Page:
How To Control Your Kids’ Holiday Sugar Rush
Are you dreading the sugar rush from the upcoming Holidays? Luckily, there are some things you can do to avoid a massive candy catastrophe in your household so you can make the most out of these holidays. Check out these tips for controlling your Holiday candy distribution.
Outline Expectations Ahead Of Time
It’s important to be clear about your Holiday candy expectations. Let your children know how much candy they are allowed to have at night and in the days to come. This will make it a lot easier for you to deny your child’s request for extra candy as the night progresses. If your child says, “Just one more piece mom!” you can refer back to the rules you already outlined. You may still get a temper tantrum out of the night, but at least you’ve set a foundation for your parenting.
Make A Candy Calendar
This is a fun way to control how much candy your child eats every day. Create a calendar ahead of time that he or she can put candy into, similar to an advent calendar you might use around Christmas. You can glue toilet paper rolls together or paint over a bottle box/case you can get from a local liquor store (one with cardboard slots in it). You could even use a pill calendar for small candy like Skittles or M&M’s. The possibilities are endless!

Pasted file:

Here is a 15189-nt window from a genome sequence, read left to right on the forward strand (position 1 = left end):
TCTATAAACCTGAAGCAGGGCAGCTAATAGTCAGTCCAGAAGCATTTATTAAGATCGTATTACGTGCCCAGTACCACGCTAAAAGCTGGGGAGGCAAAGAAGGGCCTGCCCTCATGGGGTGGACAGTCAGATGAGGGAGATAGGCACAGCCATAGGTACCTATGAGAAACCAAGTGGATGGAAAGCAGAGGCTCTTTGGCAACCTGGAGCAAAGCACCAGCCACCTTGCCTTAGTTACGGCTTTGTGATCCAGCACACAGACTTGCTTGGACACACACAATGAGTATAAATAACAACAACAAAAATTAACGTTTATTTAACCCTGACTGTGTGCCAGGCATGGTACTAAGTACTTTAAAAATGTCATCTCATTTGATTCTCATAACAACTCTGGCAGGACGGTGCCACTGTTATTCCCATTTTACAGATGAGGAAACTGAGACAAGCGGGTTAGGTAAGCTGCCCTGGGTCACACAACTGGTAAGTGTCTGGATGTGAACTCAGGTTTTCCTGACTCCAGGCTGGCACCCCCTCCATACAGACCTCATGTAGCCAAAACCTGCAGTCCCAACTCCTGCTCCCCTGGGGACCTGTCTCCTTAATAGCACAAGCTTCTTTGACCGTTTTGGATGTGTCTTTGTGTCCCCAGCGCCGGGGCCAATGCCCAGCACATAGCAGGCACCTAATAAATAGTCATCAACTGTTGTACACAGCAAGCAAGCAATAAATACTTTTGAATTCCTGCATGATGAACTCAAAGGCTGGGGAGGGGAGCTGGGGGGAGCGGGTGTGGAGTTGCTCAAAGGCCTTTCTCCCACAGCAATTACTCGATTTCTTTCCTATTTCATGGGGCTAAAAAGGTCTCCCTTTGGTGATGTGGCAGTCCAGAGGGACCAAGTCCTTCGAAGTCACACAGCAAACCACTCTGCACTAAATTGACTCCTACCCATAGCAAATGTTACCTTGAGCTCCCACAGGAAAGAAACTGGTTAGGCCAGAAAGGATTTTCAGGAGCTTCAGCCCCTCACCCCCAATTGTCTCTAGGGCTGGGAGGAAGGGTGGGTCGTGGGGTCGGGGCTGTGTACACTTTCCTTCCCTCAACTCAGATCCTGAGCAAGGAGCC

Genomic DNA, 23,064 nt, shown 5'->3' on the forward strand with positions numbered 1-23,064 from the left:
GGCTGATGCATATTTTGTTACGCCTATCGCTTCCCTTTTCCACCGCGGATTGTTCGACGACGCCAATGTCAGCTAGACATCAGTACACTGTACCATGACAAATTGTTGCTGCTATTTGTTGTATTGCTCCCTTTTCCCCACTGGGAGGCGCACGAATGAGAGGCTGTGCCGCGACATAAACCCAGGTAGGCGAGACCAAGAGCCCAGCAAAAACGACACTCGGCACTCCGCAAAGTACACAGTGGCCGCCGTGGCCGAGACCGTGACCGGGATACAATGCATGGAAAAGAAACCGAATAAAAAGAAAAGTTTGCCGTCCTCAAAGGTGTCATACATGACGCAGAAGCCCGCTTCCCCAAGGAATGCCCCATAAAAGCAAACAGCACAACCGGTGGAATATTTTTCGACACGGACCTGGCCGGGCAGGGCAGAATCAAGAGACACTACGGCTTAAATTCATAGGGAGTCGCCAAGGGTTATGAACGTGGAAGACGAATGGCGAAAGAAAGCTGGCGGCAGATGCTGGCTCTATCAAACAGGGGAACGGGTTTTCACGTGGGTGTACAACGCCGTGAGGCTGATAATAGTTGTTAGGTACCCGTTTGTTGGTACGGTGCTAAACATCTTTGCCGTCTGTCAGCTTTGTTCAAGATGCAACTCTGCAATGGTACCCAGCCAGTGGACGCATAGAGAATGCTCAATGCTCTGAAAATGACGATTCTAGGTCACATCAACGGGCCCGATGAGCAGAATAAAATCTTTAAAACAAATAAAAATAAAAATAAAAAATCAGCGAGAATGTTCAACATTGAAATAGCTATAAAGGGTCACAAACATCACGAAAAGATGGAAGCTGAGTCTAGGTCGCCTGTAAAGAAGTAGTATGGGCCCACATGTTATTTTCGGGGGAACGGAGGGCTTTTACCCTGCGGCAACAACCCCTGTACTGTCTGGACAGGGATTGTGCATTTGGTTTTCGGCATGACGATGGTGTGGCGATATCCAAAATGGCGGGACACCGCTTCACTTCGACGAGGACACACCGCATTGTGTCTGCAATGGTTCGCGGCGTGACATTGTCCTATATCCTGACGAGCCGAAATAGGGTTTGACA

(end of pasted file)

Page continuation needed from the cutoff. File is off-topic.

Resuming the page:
Use Candy For Rewards
If your child is easily motivated by candy, use that to your advantage. Create a rewards system for chores, homework, and the like using candy as a form of currency. You can motivate your child by offering more or less candy for good/bad behavior. You can also continue to hold onto the candy to use for rewards. If your child does a chore without being asked, give him or her a piece of candy. Good grade at school – piece of candy. You get the idea.
Give Candy Early
To prevent a late-night sugar rush (followed by a grumpy bedtime routine) give your child their candy as early as possible. Once you get home, set a timeframe that your child is allowed to consume candy – after dinner, before 8:30, before brushing their teeth, etc. You can adjust this timeframe based on school nights and weekend nights until you are done with those sweet treats.